Tornadoes, huge hail pound the Midwest, but bring little Texas drought relief

By: Dr. Jeff Masters , 12:41 PM GMT on April 20, 2011

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Severe weather blasted the Midwest again yesterday, with NOAA's Storm Prediction Center logging 32 reports of tornadoes, 399 reports of damaging thunderstorm winds, and 325 instances of large hail (including softball-sized hail of 4.25 - 4.5" diameter in Clarkesville, MO and Stringtown, OK.) Fortunately, no deaths or injuries were reported from yesterday's storms. The storm also brought the heaviest snow so late in the season to Green Bay, Wisconsin--9.9 inches. This brought the seasonal total for Green Bay to 92.4", the third most on record.

The storm responsible will trek eastwards today, bringing the threat of severe weather to regions of the Southeast hard-hit by last week's remarkable tornado outbreak. NOAA's Storm Prediction Center has placed a wide swath of the country from Eastern Texas to New Jersey under their "slight risk" for severe weather. According to the latest tornado tallies on the excellent Wikipedia page on the April 14 - 16 tornado outbreak, 128 tornadoes are confirmed to have occurred, with 39 of these strong EF-2 and EF-3 twisters. Remarkably, there have been no violent EF-4 or EF-5 tornadoes reported yet in 2011, despite the fact that the preliminary 2011 tornado count as compiled by SPC is 611, which will likely make 2011 the most active tornado season on record for this point in the year.


Figure 1. Satellite image taken at 8pm EDT on Tuesday, April 19, 2011, of the storm system that brought severe weather to the Midwest. Image credit: NASA/GSFC.


Figure 2. Severe weather outlook for today.

Yesterday's storms bring little drought relief for Texas
Yesterday's severe weather outbreak brought a few thunderstorms to the Dallas/Fort Worth area last night, with up to two inches of welcome rain falling in isolated areas. However, the rains missed the areas of Texas where the worst fires area burning, and strong winds associated with the spring storm helped whip up the fires. Winds will not be as strong today, and the latest 1 - 5 day rainfall forecasts show the possibility of isolated thunderstorms bringing drought relief to the same portions of Texas that benefited from last night's rains. These rains will not be enough to significantly slow down the record fires scorching Texas, though, and the latest 2-week forecast from the GFS model shows little chance of drought-busting rains over Texas into early May.


Figure 2. Total rainfall for North Texas from last night's storms brought only isolated drought relief.

Atlantic tropical disturbance
As a reminder that hurricane season is not that far away, an area of disturbed weather has formed in the Atlantic near 23N, 80W, about 700 miles northeast of Puerto Rico. This system is under a hefty 60 knots of wind shear, but does have a surface circulation. The disturbance's heavy thunderstorm activity has been removed well to the northeast of the surface circulation center by the high wind shear. The storm is expected to move northwest into a region of lower wind shear on Thursday and Friday, and should begin building more heavy thunderstorms during the next three days. The storm is not a threat to any land areas, and will likely be ripped apart by high wind shear this weekend. It has perhaps a 10% chance of becoming a subtropical depression before then. Climatology argues against this storm becoming the first named storm of the year; there has only been once named April storm in the Atlantic since 1851, Tropical Storm Ana of 2003.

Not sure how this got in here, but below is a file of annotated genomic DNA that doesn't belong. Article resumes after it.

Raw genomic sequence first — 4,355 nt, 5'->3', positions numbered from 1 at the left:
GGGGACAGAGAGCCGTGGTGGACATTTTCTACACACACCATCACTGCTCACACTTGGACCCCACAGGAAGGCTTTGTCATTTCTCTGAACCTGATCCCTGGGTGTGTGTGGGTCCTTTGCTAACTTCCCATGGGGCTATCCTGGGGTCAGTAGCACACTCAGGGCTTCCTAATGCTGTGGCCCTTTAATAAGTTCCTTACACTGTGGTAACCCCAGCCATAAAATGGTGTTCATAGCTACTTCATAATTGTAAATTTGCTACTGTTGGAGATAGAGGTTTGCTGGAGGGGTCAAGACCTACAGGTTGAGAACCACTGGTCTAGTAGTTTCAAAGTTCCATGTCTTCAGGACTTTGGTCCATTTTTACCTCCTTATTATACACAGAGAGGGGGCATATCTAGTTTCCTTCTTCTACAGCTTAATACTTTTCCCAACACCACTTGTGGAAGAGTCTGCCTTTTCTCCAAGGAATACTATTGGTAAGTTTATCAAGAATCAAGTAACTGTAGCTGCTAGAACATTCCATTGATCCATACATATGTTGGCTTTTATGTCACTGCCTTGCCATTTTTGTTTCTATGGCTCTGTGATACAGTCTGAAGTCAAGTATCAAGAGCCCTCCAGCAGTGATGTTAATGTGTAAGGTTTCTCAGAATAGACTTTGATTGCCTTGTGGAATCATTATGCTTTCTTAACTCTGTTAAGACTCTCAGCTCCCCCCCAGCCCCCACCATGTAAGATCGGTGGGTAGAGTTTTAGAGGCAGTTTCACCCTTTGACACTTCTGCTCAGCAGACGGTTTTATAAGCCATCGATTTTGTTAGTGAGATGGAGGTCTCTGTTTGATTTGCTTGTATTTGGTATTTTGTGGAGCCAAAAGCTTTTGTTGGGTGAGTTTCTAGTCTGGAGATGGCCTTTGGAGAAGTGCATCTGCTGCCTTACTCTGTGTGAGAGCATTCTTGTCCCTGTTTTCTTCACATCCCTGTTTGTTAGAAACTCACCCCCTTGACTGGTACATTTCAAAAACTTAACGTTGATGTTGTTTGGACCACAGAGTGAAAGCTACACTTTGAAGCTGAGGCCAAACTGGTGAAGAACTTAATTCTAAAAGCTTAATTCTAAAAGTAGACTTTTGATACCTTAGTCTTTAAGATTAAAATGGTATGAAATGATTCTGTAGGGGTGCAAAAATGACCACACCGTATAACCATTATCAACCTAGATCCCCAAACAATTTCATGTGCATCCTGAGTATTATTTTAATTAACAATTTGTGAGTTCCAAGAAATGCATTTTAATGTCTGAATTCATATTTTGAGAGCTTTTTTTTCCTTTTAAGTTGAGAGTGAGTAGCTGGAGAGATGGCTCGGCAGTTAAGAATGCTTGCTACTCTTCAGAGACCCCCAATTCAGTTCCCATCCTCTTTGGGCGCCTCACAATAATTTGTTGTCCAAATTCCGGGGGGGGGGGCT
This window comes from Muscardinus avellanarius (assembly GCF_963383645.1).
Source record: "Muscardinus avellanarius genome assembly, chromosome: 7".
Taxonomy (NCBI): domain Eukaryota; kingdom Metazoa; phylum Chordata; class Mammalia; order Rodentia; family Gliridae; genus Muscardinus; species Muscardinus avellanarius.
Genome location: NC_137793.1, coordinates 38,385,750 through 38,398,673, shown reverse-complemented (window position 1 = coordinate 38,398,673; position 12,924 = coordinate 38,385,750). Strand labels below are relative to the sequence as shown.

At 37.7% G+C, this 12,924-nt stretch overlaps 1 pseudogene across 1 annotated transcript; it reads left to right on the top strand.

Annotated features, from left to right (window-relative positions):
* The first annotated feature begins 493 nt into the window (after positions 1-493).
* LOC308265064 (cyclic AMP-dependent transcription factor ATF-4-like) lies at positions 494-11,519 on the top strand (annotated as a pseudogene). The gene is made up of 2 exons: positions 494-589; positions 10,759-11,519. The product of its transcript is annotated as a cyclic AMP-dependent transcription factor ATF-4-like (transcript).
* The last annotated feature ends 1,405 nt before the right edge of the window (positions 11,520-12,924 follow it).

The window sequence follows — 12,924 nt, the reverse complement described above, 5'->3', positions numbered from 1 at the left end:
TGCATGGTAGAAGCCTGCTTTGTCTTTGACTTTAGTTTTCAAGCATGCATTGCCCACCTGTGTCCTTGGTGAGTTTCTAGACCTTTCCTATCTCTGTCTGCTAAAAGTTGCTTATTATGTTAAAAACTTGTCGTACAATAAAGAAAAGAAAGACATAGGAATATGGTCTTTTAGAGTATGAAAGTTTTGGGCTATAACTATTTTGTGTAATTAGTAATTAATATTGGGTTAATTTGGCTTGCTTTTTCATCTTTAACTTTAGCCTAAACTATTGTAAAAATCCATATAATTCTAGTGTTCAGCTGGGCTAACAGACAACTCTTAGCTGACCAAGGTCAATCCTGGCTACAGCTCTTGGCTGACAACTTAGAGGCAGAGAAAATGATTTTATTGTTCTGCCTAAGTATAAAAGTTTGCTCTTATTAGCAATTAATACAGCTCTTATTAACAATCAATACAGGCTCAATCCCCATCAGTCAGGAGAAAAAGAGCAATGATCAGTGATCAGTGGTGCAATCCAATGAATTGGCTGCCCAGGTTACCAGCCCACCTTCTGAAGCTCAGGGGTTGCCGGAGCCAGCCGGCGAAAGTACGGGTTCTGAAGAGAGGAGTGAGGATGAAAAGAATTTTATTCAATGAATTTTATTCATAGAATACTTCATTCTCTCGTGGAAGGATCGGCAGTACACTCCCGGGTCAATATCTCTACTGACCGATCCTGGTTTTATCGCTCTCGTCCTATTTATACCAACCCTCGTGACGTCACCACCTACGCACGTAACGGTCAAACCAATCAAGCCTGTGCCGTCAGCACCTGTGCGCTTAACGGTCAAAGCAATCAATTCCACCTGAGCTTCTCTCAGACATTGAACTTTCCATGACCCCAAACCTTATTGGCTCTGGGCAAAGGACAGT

Figure 4. Morning satellite image of the Atlantic tropical disturbance 700 miles northeast of Puerto Rico.

Jeff Masters

Wildcat Fire (AngeloJoe)
Wildcat Fire near San Angelo, Texas. Pictures taken between 3 and 4 pm just to the south and east of Orient, Texas.
Wildcat Fire
April Showers (novembergale)
SNOW showers!
April Showers

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THE 2011 LIST OF ATLANTIC STORM NAMES (

Arlene
Bret
Cindy
Don (replaces Dennis)
Emily
Franklin
Gert
Harvey
Irene
Jose
Katia (replaces Katrina)
Lee
Maria
Nate
Ophelia
Philippe
Rina (replaces Rita)
Sean (replaces Stan)
Tammy
Vince
Whitney (replaces Wilma)
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Quoting TomTaylor:
Dang, NRL site is still down :(


Now for some days down:

NRL Monterey web pages and data are currently inaccessible due to a technical outage. This home page will be update as information becomes available.
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Dang, NRL site is still down :(
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Quoting TomTaylor:
In other news, this whole Arlene in April possibility is pretty cool. Id love to see it get named, but I believe its got a bit of developing to do.


Ya it does, but given the time of year, how much development will be enough to get the NHC to name it is anybody's guess, so we'll see.
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Quoting Levi32:
The upper low is lurking just off to the northwest, indicating the potential for conditions over the surface center to improve tomorrow
The global models certainly support that theory.
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In other news, this whole Arlene in April possibility is pretty cool. Id love to see it get named, but I believe its got a bit of developing to do.
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Circulation center still naked with the surrounding convection obviously sheared. The upper low is lurking just off to the northwest, indicating the potential for conditions over the surface center to improve tomorrow, but for now the system remains disorganized overall.